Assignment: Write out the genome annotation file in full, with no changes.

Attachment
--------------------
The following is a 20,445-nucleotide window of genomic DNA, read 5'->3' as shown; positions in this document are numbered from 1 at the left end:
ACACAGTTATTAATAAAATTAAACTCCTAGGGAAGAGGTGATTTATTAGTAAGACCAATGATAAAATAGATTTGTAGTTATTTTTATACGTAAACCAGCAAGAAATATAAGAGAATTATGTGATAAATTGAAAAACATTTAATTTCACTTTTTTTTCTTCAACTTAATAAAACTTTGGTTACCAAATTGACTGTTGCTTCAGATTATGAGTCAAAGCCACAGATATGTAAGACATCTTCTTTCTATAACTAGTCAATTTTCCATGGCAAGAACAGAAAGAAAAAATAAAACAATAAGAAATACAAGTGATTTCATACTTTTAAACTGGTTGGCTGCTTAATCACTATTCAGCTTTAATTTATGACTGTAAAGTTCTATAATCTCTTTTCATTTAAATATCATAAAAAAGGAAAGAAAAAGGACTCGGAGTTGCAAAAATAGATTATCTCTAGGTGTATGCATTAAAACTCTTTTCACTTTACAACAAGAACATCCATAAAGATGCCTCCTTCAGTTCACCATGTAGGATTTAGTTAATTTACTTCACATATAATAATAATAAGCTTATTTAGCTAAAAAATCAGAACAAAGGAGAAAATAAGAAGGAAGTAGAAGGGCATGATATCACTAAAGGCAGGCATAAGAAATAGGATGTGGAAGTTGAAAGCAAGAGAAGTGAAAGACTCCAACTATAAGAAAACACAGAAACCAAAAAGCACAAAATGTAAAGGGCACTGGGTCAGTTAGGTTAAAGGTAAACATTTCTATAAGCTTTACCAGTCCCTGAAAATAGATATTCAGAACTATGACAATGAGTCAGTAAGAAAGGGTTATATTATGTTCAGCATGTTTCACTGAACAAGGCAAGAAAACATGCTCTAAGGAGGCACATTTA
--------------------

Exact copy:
The following is a 20,445-nucleotide window of genomic DNA, read 5'->3' as shown; positions in this document are numbered from 1 at the left end:
ACACAGTTATTAATAAAATTAAACTCCTAGGGAAGAGGTGATTTATTAGTAAGACCAATGATAAAATAGATTTGTAGTTATTTTTATACGTAAACCAGCAAGAAATATAAGAGAATTATGTGATAAATTGAAAAACATTTAATTTCACTTTTTTTTCTTCAACTTAATAAAACTTTGGTTACCAAATTGACTGTTGCTTCAGATTATGAGTCAAAGCCACAGATATGTAAGACATCTTCTTTCTATAACTAGTCAATTTTCCATGGCAAGAACAGAAAGAAAAAATAAAACAATAAGAAATACAAGTGATTTCATACTTTTAAACTGGTTGGCTGCTTAATCACTATTCAGCTTTAATTTATGACTGTAAAGTTCTATAATCTCTTTTCATTTAAATATCATAAAAAAGGAAAGAAAAAGGACTCGGAGTTGCAAAAATAGATTATCTCTAGGTGTATGCATTAAAACTCTTTTCACTTTACAACAAGAACATCCATAAAGATGCCTCCTTCAGTTCACCATGTAGGATTTAGTTAATTTACTTCACATATAATAATAATAAGCTTATTTAGCTAAAAAATCAGAACAAAGGAGAAAATAAGAAGGAAGTAGAAGGGCATGATATCACTAAAGGCAGGCATAAGAAATAGGATGTGGAAGTTGAAAGCAAGAGAAGTGAAAGACTCCAACTATAAGAAAACACAGAAACCAAAAAGCACAAAATGTAAAGGGCACTGGGTCAGTTAGGTTAAAGGTAAACATTTCTATAAGCTTTACCAGTCCCTGAAAATAGATATTCAGAACTATGACAATGAGTCAGTAAGAAAGGGTTATATTATGTTCAGCATGTTTCACTGAACAAGGCAAGAAAACATGCTCTAAGGAGGCACATTTA